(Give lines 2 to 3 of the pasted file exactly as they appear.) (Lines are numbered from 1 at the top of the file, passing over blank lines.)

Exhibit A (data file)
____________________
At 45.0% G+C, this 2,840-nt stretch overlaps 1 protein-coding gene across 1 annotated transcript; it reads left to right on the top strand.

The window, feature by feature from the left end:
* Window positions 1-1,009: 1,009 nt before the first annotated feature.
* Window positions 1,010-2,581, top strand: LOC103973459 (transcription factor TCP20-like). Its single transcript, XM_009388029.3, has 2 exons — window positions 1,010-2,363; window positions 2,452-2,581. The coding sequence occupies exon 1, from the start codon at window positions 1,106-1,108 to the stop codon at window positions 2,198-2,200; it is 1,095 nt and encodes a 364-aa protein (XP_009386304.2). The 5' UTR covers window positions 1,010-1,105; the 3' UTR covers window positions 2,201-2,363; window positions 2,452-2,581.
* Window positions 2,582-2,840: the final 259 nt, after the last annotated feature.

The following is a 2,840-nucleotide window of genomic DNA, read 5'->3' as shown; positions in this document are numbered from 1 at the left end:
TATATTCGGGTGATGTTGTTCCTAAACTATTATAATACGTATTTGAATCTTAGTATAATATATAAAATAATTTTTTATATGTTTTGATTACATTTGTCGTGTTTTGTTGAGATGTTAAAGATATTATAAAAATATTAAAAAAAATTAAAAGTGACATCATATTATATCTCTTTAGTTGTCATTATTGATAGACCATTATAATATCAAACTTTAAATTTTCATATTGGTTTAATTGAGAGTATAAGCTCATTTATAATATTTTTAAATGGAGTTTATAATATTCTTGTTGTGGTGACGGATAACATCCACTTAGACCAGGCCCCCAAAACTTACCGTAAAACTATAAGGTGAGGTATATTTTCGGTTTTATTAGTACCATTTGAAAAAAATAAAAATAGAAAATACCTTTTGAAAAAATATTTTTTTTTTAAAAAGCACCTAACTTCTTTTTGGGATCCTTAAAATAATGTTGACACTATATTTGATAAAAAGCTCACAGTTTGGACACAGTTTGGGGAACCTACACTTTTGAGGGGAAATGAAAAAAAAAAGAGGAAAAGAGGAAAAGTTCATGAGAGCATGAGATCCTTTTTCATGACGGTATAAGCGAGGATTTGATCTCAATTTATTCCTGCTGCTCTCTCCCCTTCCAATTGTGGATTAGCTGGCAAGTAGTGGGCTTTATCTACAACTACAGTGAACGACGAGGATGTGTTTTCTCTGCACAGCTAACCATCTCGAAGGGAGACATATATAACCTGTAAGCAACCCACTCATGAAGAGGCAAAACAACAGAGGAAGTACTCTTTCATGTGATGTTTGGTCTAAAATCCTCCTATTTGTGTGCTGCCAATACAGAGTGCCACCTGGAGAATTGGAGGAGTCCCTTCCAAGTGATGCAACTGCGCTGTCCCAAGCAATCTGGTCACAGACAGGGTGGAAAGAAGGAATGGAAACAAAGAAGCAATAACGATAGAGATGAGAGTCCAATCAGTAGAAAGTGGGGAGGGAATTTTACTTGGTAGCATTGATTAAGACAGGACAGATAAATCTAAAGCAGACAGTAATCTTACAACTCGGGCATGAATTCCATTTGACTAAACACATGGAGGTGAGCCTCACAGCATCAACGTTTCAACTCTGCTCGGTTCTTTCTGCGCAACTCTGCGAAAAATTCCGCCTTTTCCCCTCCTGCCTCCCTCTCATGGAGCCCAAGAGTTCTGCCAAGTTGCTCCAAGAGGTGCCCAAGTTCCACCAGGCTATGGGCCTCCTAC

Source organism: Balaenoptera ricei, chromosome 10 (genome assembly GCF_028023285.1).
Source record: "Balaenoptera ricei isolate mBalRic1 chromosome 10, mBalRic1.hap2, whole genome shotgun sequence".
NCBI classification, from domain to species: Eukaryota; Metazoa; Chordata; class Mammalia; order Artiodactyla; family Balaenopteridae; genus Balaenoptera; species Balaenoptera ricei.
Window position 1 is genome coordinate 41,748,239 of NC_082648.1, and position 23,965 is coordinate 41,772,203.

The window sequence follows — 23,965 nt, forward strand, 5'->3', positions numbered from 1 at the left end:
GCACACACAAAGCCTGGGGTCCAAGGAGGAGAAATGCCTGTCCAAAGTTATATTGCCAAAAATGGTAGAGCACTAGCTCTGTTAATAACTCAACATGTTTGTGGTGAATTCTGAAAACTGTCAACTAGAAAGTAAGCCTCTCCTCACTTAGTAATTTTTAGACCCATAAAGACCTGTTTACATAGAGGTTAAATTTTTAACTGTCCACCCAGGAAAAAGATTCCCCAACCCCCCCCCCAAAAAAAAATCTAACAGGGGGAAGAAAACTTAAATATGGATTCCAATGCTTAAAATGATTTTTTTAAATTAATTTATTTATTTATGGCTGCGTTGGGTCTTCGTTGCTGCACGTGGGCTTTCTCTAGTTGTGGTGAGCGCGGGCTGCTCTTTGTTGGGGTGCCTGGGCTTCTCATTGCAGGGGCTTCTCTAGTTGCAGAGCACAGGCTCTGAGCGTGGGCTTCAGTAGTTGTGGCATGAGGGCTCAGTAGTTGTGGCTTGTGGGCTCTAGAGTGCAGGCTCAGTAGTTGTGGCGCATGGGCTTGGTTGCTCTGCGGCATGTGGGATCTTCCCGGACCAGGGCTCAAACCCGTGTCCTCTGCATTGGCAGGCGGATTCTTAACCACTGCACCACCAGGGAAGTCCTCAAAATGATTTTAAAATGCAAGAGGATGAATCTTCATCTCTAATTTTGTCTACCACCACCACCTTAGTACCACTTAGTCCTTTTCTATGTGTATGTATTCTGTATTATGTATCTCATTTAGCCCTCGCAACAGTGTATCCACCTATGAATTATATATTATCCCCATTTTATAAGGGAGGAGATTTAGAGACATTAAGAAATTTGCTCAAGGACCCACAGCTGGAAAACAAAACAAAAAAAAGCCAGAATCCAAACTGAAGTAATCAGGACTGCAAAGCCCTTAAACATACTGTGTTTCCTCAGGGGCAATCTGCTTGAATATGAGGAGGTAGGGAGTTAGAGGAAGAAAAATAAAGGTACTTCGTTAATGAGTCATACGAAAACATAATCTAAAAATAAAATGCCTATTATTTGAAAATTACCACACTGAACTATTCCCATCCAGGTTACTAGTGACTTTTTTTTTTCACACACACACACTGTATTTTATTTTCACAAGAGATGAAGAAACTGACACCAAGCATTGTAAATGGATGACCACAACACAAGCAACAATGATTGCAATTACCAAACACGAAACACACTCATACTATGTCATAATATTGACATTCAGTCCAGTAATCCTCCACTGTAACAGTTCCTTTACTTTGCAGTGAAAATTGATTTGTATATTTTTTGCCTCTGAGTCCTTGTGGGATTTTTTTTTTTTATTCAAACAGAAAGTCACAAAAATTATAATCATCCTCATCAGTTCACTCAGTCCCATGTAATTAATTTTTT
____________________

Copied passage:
The window, feature by feature from the left end:
* Window positions 1-1,009: 1,009 nt before the first annotated feature.